And now for the hard part
The European Council will declare that sufficient progress has been made, but both sides are returning to old form in preparation for phase two. We discount the loose talk by David Davis over the weekend, and the furious reaction to it. The British strategy is now very clear to see: do everything to get past the March 29, 2019 point of Brexit. Donald Tusk was talking yesterday about a furious race against time. And, while these negotiations could still turn sour and end up failing, we don't think there is a lot to negotiate once you realise that the serious trade negotiations are not going to start until after Brexit. Davis' idea that the UK and the EU could sign a trade deal a second after Brexit is ludicrous.
The main issue to be decided in the next few months is the transition. Alberto Nardelli (@AlbertoNardelli) reports that the EU has tightened the draft guidelines, by making specific references that the ECJ remains in charge, saying that the UK have to continue to comply with EU trade policy, and spelling out that the talks about the future relation will only start in March 2018.
And no, there will be no trade deal before March 2019.
Manfred Weber has an article in which he effectively threatens to withhold a transitional deal. We think this tone is extremely unhelpful at this stage, as the transitional deal is in both sides' interest. He is right, of course, when he points out that both sides will need to have an understanding about their future relationship before they sign a transitional deal. But this is what the British side has been arguing all along: that the EU's sequencing does not make a lot of sense beyond a certain point, because many of the issues - including the future of Northern Ireland - will require some concrete agreement on the future trading relationship. Weber said his preferred deal would be a broad association agreement with a Canada-style trade agreement inside. That will, of course, only affect the flow of goods. We were interested to read that the EU is willing draw up a separate agreement on services and capital.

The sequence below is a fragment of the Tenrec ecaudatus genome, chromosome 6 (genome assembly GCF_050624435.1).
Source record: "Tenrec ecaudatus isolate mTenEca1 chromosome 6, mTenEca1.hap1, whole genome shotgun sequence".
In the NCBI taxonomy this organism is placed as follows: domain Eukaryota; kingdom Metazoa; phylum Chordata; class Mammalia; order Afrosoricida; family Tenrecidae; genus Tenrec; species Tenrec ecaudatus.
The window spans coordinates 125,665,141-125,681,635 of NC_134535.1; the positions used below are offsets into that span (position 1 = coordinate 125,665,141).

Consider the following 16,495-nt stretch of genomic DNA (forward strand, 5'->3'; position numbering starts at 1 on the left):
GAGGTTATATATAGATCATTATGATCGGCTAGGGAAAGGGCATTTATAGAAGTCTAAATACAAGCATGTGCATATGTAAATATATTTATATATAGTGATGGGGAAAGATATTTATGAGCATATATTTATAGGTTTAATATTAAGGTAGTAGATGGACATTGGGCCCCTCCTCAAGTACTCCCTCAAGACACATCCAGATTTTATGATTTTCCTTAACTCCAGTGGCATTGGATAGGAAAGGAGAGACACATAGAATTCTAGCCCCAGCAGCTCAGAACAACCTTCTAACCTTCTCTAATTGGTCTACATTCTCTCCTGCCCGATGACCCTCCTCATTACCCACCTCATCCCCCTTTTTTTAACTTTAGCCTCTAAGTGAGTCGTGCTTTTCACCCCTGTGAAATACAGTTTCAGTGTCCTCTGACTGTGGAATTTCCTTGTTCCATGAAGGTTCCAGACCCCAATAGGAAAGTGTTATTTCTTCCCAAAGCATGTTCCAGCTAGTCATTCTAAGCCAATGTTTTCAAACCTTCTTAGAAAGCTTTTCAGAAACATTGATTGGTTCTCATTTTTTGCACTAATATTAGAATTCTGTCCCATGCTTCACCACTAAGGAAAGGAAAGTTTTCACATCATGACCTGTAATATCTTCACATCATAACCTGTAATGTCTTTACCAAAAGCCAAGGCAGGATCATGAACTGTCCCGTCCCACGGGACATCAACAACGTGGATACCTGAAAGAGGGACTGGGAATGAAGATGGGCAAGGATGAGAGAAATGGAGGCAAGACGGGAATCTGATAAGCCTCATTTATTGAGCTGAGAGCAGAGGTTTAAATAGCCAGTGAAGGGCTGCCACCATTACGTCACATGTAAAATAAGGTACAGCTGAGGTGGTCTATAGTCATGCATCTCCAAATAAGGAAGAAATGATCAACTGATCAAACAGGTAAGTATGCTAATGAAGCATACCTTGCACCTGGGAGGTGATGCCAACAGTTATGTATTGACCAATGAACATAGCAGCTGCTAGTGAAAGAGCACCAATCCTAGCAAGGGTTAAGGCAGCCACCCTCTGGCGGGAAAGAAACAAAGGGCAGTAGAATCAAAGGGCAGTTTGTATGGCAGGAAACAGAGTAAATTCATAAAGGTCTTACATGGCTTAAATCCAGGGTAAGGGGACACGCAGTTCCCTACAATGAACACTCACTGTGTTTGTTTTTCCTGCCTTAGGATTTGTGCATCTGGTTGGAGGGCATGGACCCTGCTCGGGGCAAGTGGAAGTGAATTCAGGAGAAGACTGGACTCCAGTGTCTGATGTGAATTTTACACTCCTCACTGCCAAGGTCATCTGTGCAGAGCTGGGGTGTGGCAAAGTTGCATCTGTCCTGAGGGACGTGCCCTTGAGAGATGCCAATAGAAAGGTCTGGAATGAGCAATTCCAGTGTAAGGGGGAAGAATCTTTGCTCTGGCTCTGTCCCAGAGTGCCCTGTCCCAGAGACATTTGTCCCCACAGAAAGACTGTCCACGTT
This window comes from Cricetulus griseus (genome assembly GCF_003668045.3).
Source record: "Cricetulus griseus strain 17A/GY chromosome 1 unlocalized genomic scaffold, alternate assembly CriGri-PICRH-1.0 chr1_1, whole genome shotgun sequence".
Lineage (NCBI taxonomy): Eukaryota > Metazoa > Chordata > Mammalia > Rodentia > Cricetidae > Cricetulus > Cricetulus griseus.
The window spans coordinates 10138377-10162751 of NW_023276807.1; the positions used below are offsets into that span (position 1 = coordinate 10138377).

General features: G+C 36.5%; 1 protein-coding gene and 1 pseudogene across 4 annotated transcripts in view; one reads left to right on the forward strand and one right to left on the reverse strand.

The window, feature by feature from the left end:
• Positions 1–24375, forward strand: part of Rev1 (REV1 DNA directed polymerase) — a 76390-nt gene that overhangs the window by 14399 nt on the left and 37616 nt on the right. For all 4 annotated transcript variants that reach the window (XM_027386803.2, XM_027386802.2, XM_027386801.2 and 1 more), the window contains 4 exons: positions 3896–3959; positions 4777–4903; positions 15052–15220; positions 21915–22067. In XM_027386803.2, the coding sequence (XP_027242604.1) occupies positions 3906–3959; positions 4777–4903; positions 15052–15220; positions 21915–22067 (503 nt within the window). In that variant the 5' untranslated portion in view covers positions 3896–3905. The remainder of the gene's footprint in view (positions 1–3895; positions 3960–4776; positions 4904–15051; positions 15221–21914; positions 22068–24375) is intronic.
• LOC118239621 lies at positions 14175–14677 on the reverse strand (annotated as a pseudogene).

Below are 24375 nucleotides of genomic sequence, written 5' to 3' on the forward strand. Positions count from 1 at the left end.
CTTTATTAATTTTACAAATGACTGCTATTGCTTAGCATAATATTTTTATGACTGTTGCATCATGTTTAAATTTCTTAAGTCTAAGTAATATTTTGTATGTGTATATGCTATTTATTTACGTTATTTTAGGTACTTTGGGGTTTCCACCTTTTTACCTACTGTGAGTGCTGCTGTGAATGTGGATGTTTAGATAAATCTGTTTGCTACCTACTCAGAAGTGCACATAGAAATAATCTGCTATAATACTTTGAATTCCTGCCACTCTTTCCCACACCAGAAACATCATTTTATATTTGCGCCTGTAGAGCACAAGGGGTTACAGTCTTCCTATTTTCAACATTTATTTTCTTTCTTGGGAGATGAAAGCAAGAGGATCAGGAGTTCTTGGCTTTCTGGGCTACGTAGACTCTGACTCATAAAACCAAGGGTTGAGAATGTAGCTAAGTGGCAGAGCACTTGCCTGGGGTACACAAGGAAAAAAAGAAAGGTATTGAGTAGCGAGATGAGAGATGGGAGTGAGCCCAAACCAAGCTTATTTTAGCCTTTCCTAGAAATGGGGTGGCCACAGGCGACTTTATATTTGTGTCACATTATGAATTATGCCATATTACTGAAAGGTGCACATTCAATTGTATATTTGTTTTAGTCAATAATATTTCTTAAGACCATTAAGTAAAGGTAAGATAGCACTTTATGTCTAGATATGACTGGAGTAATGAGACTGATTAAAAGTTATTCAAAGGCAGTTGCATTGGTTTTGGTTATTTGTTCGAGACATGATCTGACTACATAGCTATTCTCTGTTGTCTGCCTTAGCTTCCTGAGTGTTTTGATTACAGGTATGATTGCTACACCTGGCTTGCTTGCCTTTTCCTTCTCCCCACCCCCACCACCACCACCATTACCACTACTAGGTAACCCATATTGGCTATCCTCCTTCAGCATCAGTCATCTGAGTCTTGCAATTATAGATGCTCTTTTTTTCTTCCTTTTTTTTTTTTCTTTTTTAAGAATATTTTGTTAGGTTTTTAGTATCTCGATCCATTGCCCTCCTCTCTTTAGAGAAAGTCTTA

Peter Foster notes that the EU has showed an impressive degree of unity in the first phase of the negotiations, but suggests this unity may break down in the second phase as the interests of the member states are no longer aligned. He says the Netherlands and Belgium will be pushing for a more relaxed approach on customs and on the Common Transit Convention. On financial services there are differences between those countries that rely heavily on the City of London and those that want to attract business away from it. He quotes a senior official, who had previously complained about the chaos on the British sides, saying that everybody involved knows that divisions among EU member states will become a factor in the next round of negotiations.
Last week's agreement calmed the nerves of Britain's hyperventilating commentators a little bit. As Sebastian Payne pointed out, the probabilities of a no-deal Brexit as well as of a Brexit revocation have both receded as a result of last week's agreement. He referred to a recent analysis by Ipsos Mori the divisions between Brexiteers and Remainers in the UK are hard and are not moving. Brexit has become a form of identity politics. There are signs of growing doubts among Leavers, but this has not reached a point where they are ready to shift sides.